Ukhta

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The following article is from The Great Soviet Encyclopedia (1979). It might be outdated or ideologically biased.

Ukhta

 

a city under republic jurisdiction in the Komi ASSR. Situated on the hilly banks of the Ukhta River and its tributary the Chib’iu River (Pechora River basin). Railroad station on the Kotlas-Vorkuta line. Population, 78,000 (1976; 3,000 in 1939, 36,000 in 1959,63,000 in 1970).

Founded in 1931 as the settlement Chib’iu, Ukhta became a city in 1943. It is the center of the republic’s oil and natural gas industries, and its leading enterprise is an oil refinery. The city also has a machine shop, a machine repair shop, a furniture factory, a building-materials enterprise, and a food-processing enterprise. Ukhta is the location of the Pechora Petroleum Scientific Research and Planning Institute, an industrial institute, and branches of all-Union scientific research institutes for natural gas and pipeline construction. The city also has a mining and petroleum technicum, a timber technology technicum, and a railroad transport technicum.

REFERENCE

Krukovskii, V. S., and A. A. Boldyrev. Ukhta. Syktyvkar, 1973.

Ukhta

 

a river in the Komi ASSR, a left tributary of the Izhma River of the Pechora River basin. The Ukhta is 199 km long and drains an area of 4,510 sq km. It originates in the Timan Ridge. The river is fed by mixed sources, but primarily by snow. High water occurs from April to June. The average flow rate 13 km from the mouth is 48.9 cu m per sec. The river freezes over in late October or in November; the ice breaks up in late April or in May. The Ukhta is used for timber flotation. The city of Ukhta is located on the river.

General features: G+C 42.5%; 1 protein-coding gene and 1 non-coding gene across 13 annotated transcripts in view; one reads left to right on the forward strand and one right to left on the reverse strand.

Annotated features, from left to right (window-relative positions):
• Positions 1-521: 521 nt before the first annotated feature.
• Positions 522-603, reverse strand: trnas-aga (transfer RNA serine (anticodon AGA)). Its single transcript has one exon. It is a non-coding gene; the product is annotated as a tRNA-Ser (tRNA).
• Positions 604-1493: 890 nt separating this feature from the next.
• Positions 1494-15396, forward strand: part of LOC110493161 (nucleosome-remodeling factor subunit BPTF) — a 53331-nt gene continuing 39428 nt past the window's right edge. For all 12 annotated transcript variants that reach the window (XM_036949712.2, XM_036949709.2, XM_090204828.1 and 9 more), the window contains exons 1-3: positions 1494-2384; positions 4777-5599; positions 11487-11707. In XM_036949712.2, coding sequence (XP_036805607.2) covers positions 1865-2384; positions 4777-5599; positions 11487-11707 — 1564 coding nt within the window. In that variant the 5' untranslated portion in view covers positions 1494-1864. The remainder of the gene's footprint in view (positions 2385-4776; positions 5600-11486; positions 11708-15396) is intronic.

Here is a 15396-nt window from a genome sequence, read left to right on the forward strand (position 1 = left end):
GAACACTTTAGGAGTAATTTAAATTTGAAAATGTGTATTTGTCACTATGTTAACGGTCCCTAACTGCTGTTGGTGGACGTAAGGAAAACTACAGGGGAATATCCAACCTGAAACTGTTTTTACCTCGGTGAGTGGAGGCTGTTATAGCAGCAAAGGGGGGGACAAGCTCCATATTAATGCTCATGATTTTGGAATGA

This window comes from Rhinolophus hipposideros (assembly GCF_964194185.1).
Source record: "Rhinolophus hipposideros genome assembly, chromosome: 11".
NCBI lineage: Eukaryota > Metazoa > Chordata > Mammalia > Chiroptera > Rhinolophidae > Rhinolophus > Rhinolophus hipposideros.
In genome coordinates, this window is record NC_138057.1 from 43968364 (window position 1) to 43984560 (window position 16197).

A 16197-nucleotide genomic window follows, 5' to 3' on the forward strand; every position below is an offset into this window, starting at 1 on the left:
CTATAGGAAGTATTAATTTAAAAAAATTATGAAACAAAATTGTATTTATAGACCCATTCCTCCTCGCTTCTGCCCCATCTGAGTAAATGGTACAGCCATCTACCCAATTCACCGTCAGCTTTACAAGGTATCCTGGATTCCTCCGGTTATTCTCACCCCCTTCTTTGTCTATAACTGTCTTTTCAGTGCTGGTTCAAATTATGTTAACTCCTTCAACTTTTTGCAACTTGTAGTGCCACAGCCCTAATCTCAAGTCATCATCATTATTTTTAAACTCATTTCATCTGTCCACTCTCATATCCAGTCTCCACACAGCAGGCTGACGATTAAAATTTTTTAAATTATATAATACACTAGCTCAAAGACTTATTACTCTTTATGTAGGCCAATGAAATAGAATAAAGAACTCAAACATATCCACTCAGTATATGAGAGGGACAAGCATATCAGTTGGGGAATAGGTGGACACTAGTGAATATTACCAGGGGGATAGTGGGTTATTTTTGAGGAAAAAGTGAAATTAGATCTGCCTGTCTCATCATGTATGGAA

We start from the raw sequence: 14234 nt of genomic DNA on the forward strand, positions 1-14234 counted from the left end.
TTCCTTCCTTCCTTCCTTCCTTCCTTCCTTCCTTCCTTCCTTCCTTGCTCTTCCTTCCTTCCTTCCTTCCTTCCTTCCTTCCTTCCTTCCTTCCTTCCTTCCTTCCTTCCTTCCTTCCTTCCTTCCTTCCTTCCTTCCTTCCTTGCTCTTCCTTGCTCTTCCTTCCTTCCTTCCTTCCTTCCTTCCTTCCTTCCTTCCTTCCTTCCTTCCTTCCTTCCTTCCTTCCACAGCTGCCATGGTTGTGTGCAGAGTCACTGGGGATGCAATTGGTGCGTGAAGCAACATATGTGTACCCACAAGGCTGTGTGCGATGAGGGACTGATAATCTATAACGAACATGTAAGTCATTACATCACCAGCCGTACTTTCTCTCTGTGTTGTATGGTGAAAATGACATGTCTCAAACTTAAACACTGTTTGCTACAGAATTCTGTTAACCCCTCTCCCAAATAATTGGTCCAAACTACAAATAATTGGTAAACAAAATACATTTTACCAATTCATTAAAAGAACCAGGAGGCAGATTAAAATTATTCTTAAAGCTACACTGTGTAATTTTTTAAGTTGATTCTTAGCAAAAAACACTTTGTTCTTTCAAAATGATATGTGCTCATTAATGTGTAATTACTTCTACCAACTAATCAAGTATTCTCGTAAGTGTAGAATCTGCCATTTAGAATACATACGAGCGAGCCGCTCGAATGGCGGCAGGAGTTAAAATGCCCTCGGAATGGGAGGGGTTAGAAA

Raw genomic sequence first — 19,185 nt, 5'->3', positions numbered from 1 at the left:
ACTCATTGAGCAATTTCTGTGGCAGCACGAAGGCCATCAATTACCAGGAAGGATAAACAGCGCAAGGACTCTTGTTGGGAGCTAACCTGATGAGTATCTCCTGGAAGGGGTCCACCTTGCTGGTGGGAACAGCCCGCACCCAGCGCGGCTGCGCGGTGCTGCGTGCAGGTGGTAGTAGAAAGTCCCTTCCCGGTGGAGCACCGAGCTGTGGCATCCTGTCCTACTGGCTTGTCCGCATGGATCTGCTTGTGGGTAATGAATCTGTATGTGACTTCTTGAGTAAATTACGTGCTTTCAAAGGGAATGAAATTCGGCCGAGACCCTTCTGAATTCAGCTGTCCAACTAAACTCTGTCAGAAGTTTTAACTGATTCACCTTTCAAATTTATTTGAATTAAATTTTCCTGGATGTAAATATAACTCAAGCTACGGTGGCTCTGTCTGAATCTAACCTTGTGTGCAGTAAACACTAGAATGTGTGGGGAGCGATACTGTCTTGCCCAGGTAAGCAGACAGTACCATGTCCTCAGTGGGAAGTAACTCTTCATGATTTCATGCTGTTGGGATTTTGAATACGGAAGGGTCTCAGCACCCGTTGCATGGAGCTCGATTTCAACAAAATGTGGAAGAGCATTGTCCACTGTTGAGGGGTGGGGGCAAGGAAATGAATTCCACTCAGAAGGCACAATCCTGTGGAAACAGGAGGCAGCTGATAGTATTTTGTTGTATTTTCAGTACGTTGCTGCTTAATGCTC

The Great Soviet Encyclopedia, 3rd Edition (1970-1979). © 2010 The Gale Group, Inc. All rights reserved.
References in periodicals archive ?
Among them: "Konzan ayin mbaa bu maban" in Jju (Nigeria): "Buiti achuluruni houn sungubei;" in Garifuna (Belize): "Katta uchta shohlik;" in Uzbek (Uzbekistan): "Kami menyambut semua orang" in Bahasa (Indonesia).
Currently, companies bring work to Slovakia because of its high level of knowledge and expertise, but definitely not because of the labour arbitrage, according to Maros uchta, head of the Accenture Advanced Technology Center in Bratislava."Also, the flexibility and the ability to ramp up quickly and respond to needs immediately is why the work is being done here in Slovakia," uchta told The Slovak Spectator.
Among them: "Konzan ayin mbaa bu maban" in Jju (Nigeria); "Buiti achuluruni houn sungubei" in Garifuna (Belize); "Katta uchta shohlik," in Uzbek (Uzbekistan); and "Kami menyambut semua orang" in Bahasa (Indonesia).